There is a ready market for such an aircraft for short commutes and for areas that have no formal airports -island hopping in particular. Maybe they could develop a hybrid to increase range/payload.


The essence is that the world needs a VSTOL aircraft that can service the likes of Tristan da Cunha! I know there are only 242 people living on the island and that it is thousands of kms from the nearest airport(St. Helena) but if technology can solve that one then this be the emblematic start of an epic revolution in air transport.


Yes from what I have seen practically every possible combination has been proposed and/or in development. Various forms of Hybrid is going to be common initially I think and many propose to be flexible enough to transform as power technology develops and the environment each is designed to work in is an import fact in this choice of course. It’s going to be like the Wild West determining what and who survives the frontier race I’m sure.


Yes indeed though there are numerous developments taking place that will over time improve incrementally (potentially radically) in both range and recharging time and I think near instant battery pack interchangeability will be a factor for a while which could be quite an innovative and logical development for such aircraft. The question of fuel cells is significant here too right up to mid range aircraft promised by the turn of the decade. An exciting time for these type of craft you seemingly get a new one in the media each month, New Atlas is a great place to study these… Read more »


I’d urge people to have a look at these guys, but also SAMAD Aerospace and Faradair in the UK.

Makes you wonder about the potential for military operations….

Particularly on aircraft carriers…who says we need V-22….(see Faradair for an mock up of the BEHA on HMS Queen Elizabeth..)

James Fennell

I think we will see large electric autonomous drones taking over a lot of the VERTREP role on land and sea.


And just how quiet is the Joby in this video. I this sort of technology is going to play a vital part in the next decade though how you choose what particular form it takes for your military needs is going to be the real test I suspect, there are endless and fast developing possibilities here.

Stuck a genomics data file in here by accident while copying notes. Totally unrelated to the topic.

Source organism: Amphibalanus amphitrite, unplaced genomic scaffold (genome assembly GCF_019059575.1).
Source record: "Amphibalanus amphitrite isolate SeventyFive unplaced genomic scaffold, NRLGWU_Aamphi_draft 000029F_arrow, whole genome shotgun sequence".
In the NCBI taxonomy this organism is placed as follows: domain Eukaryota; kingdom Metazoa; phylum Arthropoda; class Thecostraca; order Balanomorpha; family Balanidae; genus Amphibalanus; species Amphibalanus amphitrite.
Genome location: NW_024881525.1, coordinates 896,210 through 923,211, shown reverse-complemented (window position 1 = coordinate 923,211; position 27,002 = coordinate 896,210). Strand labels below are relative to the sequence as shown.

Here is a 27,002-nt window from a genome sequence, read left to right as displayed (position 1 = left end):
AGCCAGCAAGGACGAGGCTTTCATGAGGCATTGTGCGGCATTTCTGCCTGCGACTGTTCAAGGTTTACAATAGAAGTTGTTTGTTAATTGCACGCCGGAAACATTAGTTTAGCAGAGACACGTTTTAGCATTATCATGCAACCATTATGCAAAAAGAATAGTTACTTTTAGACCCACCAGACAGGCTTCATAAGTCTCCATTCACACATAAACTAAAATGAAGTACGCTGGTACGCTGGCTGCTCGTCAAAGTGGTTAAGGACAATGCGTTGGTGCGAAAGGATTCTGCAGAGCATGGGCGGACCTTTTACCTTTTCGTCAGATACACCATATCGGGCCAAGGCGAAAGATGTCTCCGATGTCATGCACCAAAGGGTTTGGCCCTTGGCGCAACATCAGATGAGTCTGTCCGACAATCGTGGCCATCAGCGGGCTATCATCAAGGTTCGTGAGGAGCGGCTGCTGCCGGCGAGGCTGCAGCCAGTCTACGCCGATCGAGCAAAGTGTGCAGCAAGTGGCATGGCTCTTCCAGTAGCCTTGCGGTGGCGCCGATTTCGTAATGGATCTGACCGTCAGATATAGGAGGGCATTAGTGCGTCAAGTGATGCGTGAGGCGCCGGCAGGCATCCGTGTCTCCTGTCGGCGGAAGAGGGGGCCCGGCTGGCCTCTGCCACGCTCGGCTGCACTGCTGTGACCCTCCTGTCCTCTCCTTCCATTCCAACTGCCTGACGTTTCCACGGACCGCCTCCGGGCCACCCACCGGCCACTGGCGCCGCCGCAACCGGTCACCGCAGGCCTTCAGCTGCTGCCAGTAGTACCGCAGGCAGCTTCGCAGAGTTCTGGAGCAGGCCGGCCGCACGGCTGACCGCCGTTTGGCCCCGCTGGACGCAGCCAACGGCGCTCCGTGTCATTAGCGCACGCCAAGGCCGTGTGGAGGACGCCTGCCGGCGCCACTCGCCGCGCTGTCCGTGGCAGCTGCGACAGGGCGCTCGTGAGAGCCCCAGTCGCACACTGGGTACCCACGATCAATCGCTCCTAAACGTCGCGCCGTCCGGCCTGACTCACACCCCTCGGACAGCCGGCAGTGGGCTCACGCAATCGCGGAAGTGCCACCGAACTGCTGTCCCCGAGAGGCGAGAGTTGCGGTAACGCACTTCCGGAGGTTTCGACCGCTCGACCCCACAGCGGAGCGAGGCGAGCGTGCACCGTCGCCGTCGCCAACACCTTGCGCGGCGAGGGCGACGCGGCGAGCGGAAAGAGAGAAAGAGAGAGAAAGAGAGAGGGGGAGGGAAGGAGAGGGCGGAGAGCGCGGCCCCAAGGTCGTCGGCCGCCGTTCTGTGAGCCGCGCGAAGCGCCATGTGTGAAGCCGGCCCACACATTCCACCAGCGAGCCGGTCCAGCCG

Wonder what role they foresee for it on a carrier. Sounds intriguing.

Glass Half Full

I’ve been using the Sabrewing Rhaegal RG-1 as my reference example for a military unmanned turboshaft hybrid VTOL platform because it provides a fairly detailed capability specification baseline, it even includes folding wings for a small naval footprint. However it needs to be larger/greater payload and ideally faster for AEW and AAR roles. The SAMAD eStarling and especially Starling Jet platforms would seem to be getting there if unmanned, thanks for the pointers.

James Fennell

I want!


Not to pee on anyone’s parade, but these multi-rotor VTOL aircraft have a major flaw. Which is the lower vertical max take-off weight, when compared to a equivalent sized helicopter. The reason for this is due to their disc loading, i.e. the total disc area that supports the aircraft’s weight when vertically taking off or landing. Because these types of aircraft use a number of tilt-able prop fans or propellers, their combined vertical thrust is lower than a helicopter’s rotor set, which develops more lift through using longer more efficient blades. The caveat being that these aircraft will be faster… Read more »


I don’t think the future for the military should be solely vertical lift for the reasons you highlight. Extreme STO and short rolling landing should be explorer further imo. For STO some form of energy transfer to the air frame would be desirable and should also be explorer, after all that’s what a catapult does.


Hi Expat, Just what I was thinking when I read Daveyb’s excellent post. For civilian use I can see the need for VTOL for use from small islands or small private landing pads. I would see these aircraft being a partial replacement for the conventional, and to many extravagant, exec jet. The well heeled individual and corporates would be a good initial way into the market for this tech. However, the forward speed of a carrier offers real lift opportunities so something capable of emulating the F35B Shipborne Rolling Vertical Landing would indicate someone making a serious AAR / AEW… Read more »


Wouldn’t do any harm to give them a leg up via some funding to explore military use. WTO will not allow government leg ups (Boeing/Airbus saga) but you can provide funding for defence projects.


I suspect that the MoD will be looking at a whole range of airwing upgrades for the QEC. I think that the recent RFI for EMALS will be part of the ongoing process. The RFI suggests EMALS is a higher priority at this stage, but given the huge amount of work in the this area referred to above I would not be surprised to learn that the MoD is taking a quiet interest. The MoD will likely only put money in when the technology is more mature as the last 30 years has seen UK defence research pretty much hammered.… Read more »